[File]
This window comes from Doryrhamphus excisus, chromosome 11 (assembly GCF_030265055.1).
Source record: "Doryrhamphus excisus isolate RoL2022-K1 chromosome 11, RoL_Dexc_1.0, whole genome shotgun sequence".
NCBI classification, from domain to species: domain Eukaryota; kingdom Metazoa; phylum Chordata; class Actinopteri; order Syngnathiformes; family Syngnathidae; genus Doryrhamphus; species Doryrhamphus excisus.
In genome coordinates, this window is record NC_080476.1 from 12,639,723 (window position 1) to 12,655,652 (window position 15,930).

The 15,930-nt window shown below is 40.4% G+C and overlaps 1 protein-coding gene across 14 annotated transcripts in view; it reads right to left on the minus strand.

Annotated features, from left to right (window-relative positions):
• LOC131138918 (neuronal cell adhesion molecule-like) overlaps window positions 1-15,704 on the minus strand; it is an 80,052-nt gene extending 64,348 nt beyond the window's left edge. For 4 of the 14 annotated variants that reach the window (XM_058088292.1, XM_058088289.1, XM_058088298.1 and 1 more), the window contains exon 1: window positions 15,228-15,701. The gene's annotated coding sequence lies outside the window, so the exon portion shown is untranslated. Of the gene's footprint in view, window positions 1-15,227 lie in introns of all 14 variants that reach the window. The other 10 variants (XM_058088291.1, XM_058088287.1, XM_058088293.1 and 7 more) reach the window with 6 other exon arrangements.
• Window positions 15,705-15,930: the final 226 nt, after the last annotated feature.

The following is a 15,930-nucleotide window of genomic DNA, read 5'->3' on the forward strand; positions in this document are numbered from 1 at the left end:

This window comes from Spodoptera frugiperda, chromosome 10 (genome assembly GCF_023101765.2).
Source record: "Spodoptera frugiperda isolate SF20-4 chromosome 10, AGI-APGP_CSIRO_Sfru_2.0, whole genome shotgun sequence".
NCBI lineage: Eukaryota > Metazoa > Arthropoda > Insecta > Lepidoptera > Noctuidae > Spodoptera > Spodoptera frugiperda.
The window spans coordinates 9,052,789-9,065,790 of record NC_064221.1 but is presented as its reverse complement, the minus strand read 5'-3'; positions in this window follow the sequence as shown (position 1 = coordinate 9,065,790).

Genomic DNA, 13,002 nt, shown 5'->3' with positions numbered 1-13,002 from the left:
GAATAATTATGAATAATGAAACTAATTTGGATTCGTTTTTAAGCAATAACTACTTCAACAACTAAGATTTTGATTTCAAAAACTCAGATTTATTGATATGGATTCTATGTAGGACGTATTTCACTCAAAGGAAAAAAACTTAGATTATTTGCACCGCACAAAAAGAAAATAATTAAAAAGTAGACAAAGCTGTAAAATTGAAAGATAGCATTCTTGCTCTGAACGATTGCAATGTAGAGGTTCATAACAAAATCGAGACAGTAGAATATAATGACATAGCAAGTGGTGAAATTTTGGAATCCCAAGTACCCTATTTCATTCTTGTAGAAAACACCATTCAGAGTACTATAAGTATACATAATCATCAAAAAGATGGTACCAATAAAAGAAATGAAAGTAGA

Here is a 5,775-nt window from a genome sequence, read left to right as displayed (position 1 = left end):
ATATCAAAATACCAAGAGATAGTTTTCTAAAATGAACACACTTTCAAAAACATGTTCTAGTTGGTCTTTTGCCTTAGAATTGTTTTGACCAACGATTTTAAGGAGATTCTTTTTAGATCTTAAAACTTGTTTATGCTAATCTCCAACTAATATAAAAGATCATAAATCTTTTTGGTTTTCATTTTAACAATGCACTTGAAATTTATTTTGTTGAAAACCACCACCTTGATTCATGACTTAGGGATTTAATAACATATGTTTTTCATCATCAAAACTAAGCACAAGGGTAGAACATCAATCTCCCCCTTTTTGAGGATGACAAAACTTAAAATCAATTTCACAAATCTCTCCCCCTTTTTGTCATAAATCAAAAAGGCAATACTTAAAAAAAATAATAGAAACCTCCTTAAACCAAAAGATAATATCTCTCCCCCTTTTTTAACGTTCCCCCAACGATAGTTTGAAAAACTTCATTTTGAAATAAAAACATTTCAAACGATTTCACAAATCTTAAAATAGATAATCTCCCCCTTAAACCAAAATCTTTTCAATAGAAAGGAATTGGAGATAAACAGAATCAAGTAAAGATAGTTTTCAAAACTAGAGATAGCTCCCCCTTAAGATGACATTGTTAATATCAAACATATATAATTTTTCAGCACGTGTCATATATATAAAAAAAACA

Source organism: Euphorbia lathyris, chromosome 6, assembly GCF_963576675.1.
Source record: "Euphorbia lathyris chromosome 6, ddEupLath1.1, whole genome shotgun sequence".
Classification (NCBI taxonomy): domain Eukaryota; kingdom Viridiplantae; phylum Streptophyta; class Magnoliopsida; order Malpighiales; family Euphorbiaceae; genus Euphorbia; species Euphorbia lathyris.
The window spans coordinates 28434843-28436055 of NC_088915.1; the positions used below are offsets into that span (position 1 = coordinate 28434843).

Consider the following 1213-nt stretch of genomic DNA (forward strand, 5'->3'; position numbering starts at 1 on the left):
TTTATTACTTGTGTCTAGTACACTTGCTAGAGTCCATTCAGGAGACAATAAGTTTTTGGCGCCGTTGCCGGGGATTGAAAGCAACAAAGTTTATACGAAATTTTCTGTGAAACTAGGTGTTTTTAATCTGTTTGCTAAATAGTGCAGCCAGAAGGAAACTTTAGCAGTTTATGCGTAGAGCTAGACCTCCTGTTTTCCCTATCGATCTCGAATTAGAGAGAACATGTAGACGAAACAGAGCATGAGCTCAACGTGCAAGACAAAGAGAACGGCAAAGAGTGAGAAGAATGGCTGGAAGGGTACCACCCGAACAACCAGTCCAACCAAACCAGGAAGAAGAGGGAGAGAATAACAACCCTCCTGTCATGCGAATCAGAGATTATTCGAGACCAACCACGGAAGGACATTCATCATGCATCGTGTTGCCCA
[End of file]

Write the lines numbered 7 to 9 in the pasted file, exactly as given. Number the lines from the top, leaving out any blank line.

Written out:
• LOC131138918 (neuronal cell adhesion molecule-like) overlaps window positions 1-15,704 on the minus strand; it is an 80,052-nt gene extending 64,348 nt beyond the window's left edge. For 4 of the 14 annotated variants that reach the window (XM_058088292.1, XM_058088289.1, XM_058088298.1 and 1 more), the window contains exon 1: window positions 15,228-15,701. The gene's annotated coding sequence lies outside the window, so the exon portion shown is untranslated. Of the gene's footprint in view, window positions 1-15,227 lie in introns of all 14 variants that reach the window. The other 10 variants (XM_058088291.1, XM_058088287.1, XM_058088293.1 and 7 more) reach the window with 6 other exon arrangements.
• Window positions 15,705-15,930: the final 226 nt, after the last annotated feature.

The following is a 15,930-nucleotide window of genomic DNA, read 5'->3' on the forward strand; positions in this document are numbered from 1 at the left end: